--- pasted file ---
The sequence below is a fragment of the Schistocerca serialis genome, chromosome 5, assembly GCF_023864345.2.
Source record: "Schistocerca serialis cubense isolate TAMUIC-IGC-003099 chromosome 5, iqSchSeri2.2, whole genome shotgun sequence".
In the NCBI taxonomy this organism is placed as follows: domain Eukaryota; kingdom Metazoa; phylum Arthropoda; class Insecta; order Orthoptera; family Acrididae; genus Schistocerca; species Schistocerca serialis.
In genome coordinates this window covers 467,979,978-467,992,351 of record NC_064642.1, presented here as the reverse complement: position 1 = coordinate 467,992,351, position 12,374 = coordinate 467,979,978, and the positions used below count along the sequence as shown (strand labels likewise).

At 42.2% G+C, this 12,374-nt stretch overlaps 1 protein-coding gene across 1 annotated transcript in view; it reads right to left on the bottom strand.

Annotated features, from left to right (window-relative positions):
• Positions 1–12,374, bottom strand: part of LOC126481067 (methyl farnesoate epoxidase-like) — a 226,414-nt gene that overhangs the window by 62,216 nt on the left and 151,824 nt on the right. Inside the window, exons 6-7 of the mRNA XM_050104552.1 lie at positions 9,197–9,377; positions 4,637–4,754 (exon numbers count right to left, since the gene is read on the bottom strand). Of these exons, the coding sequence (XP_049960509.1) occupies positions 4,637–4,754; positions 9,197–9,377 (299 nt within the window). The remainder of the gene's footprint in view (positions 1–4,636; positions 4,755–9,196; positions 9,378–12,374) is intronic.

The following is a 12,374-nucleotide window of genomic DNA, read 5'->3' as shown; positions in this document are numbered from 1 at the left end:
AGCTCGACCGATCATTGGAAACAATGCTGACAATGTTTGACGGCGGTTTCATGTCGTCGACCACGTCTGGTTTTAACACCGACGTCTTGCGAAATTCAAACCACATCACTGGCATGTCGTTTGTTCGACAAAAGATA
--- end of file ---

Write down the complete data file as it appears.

The sequence below is a fragment of the Schistocerca serialis genome, chromosome 5, assembly GCF_023864345.2.
Source record: "Schistocerca serialis cubense isolate TAMUIC-IGC-003099 chromosome 5, iqSchSeri2.2, whole genome shotgun sequence".
In the NCBI taxonomy this organism is placed as follows: domain Eukaryota; kingdom Metazoa; phylum Arthropoda; class Insecta; order Orthoptera; family Acrididae; genus Schistocerca; species Schistocerca serialis.
In genome coordinates this window covers 467,979,978-467,992,351 of record NC_064642.1, presented here as the reverse complement: position 1 = coordinate 467,992,351, position 12,374 = coordinate 467,979,978, and the positions used below count along the sequence as shown (strand labels likewise).

At 42.2% G+C, this 12,374-nt stretch overlaps 1 protein-coding gene across 1 annotated transcript in view; it reads right to left on the bottom strand.

Annotated features, from left to right (window-relative positions):
• Positions 1–12,374, bottom strand: part of LOC126481067 (methyl farnesoate epoxidase-like) — a 226,414-nt gene that overhangs the window by 62,216 nt on the left and 151,824 nt on the right. Inside the window, exons 6-7 of the mRNA XM_050104552.1 lie at positions 9,197–9,377; positions 4,637–4,754 (exon numbers count right to left, since the gene is read on the bottom strand). Of these exons, the coding sequence (XP_049960509.1) occupies positions 4,637–4,754; positions 9,197–9,377 (299 nt within the window). The remainder of the gene's footprint in view (positions 1–4,636; positions 4,755–9,196; positions 9,378–12,374) is intronic.

The following is a 12,374-nucleotide window of genomic DNA, read 5'->3' as shown; positions in this document are numbered from 1 at the left end:
AGCTCGACCGATCATTGGAAACAATGCTGACAATGTTTGACGGCGGTTTCATGTCGTCGACCACGTCTGGTTTTAACACCGACGTCTTGCGAAATTCAAACCACATCACTGGCATGTCGTTTGTTCGACAAAAGATA